FORT COLLINS, Colo., April 14 (UPI) -- Experiments reveal that vaccines might one day make human blood lethal to mosquitoes.
While the scientists developing the vaccine stress their findings in mice are only preliminary, they hope future vaccines could help radically stem the growing tides of malaria and other dangerous mosquito-borne infections.
"Control the mosquito and its biting, and you can start controlling the disease," lead researcher Brian Foy, a molecular biologist and entomologist at Colorado State University in Fort Collins, Colo., told United Press International.
Malaria alone kills anywhere from 1 million to 3 million people a year worldwide -- mostly children and pregnant women.
When it comes to combating any insect-borne disease, the most successful weapons thus far are pesticides such as DDT, which kill or drive off the germ's hosts. Unfortunately, pesticides are growing increasingly useless as insects become more and more resistant. Given that these toxins are also environmentally hazardous and increasingly expensive, medical authorities are urgently seeking alternatives.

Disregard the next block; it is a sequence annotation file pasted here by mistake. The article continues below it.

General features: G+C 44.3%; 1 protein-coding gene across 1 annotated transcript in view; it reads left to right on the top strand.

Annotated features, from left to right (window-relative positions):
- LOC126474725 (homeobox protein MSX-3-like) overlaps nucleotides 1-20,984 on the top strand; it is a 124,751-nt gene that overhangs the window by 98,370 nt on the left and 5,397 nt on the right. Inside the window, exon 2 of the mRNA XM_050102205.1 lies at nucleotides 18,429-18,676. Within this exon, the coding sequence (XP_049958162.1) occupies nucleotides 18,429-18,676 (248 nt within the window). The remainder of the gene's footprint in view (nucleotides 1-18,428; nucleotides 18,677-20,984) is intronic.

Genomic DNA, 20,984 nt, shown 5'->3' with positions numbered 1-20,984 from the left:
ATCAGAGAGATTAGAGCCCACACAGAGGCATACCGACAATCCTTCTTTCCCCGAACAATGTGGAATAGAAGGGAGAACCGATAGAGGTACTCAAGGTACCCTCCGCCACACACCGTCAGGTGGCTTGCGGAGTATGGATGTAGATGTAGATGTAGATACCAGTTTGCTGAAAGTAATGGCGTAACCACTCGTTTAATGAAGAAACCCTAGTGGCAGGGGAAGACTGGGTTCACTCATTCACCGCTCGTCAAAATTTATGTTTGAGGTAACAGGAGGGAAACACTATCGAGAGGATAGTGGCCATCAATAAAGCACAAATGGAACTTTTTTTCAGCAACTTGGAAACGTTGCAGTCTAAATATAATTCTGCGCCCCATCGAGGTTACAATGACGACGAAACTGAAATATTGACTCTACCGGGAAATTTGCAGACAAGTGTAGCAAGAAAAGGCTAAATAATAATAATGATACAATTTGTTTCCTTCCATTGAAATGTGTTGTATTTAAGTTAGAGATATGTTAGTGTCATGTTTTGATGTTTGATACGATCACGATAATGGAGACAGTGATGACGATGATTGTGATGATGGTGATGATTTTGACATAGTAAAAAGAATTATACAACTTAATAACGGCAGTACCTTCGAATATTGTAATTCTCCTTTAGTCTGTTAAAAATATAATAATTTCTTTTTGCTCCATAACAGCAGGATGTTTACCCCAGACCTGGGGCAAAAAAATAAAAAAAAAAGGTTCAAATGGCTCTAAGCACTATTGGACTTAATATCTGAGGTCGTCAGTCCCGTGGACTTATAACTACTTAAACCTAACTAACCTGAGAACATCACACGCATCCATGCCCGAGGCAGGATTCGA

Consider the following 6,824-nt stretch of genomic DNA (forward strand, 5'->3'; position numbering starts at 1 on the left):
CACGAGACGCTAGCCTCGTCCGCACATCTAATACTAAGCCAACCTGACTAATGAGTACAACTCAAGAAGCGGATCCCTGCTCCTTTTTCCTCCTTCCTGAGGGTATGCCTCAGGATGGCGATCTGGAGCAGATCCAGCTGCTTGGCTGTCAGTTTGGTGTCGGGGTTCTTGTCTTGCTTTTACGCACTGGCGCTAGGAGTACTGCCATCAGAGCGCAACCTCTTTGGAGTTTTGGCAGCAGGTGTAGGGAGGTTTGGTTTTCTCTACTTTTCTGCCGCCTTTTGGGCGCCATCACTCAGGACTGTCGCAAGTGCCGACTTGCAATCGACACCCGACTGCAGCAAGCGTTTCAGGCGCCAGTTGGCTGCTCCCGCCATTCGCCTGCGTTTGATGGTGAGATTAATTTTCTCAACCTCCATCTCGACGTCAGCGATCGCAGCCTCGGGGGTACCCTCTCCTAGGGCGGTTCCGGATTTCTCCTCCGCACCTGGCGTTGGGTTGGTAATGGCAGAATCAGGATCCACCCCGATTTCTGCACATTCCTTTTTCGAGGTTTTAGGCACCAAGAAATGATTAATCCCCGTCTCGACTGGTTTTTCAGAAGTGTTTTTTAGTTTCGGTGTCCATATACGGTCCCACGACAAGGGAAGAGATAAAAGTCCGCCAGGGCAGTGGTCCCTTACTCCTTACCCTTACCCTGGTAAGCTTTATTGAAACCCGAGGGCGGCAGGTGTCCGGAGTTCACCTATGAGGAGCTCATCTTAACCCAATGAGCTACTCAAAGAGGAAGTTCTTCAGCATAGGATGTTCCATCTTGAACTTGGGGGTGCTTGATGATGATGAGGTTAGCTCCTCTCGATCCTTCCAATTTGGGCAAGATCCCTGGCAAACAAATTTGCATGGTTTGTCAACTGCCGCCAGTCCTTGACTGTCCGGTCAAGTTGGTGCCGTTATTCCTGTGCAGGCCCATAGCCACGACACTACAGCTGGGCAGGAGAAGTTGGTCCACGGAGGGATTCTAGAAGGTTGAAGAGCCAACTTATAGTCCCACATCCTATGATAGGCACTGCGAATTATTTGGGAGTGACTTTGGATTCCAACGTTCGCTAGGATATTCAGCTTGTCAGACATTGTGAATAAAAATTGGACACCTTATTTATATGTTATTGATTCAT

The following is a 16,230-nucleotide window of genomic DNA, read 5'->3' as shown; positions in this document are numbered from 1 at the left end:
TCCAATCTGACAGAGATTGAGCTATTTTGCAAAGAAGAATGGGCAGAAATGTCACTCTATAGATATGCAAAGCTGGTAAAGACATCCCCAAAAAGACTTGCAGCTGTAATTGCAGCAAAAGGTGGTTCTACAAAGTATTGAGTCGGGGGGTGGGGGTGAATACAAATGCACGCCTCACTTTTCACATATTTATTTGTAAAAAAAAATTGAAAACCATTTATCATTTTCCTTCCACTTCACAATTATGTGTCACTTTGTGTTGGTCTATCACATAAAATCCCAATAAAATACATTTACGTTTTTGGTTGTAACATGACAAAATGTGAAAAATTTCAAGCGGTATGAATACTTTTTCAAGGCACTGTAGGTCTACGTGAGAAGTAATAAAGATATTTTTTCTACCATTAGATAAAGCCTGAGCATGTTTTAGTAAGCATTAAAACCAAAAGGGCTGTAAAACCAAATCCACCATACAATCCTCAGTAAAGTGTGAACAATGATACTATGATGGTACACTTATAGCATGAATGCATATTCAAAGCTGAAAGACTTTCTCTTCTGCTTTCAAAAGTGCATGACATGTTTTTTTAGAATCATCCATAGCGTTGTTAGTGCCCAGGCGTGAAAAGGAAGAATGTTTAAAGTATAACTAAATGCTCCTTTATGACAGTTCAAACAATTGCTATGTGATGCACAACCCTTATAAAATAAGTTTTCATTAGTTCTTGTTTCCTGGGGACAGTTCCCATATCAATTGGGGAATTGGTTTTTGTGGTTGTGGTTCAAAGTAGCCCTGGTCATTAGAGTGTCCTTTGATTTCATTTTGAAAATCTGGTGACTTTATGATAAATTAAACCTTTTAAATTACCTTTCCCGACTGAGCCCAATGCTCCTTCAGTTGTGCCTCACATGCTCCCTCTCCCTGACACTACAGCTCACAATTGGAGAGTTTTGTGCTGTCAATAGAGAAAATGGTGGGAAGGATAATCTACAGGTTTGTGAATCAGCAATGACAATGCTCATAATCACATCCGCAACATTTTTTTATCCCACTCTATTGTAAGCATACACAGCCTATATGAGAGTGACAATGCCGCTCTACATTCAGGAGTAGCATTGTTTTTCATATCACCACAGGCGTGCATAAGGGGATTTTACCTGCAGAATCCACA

For decades, scientists have experimented with immunizing humans not only against insect-borne germs such as malaria and Lyme disease, but against the mosquitoes, ticks and other bloodsuckers themselves. For instance, priming the body's defenses against proteins in the saliva of the sandfly could help neutralize the potentially lethal Leishmaniasis parasite also found in the fly's spit, Foy said.
Foy and colleagues chose the mosquito Anopheles gambiae as their target. This creature loves biting humans, with each female drinking the blood of 10 or more during its lifetime for proteins to help their eggs grow. And of course, their bites are more than mere annoyances -- these bloodsuckers are infested with protozoa that cause malaria as well.
Malaria parasites will most likely infect a person only after a mosquito has had between four and 12 blood meals, since it takes about two weeks, once the insect starts feeding, for malaria germs to become infectious. This means human blood that could kill an infected mosquito early on would stand a high chance of stopping the disease in its tracks altogether.
"We are trying to lay the scientific groundwork for a vaccine that would kill the biting mosquito before she could transmit the malaria parasite," Foy said.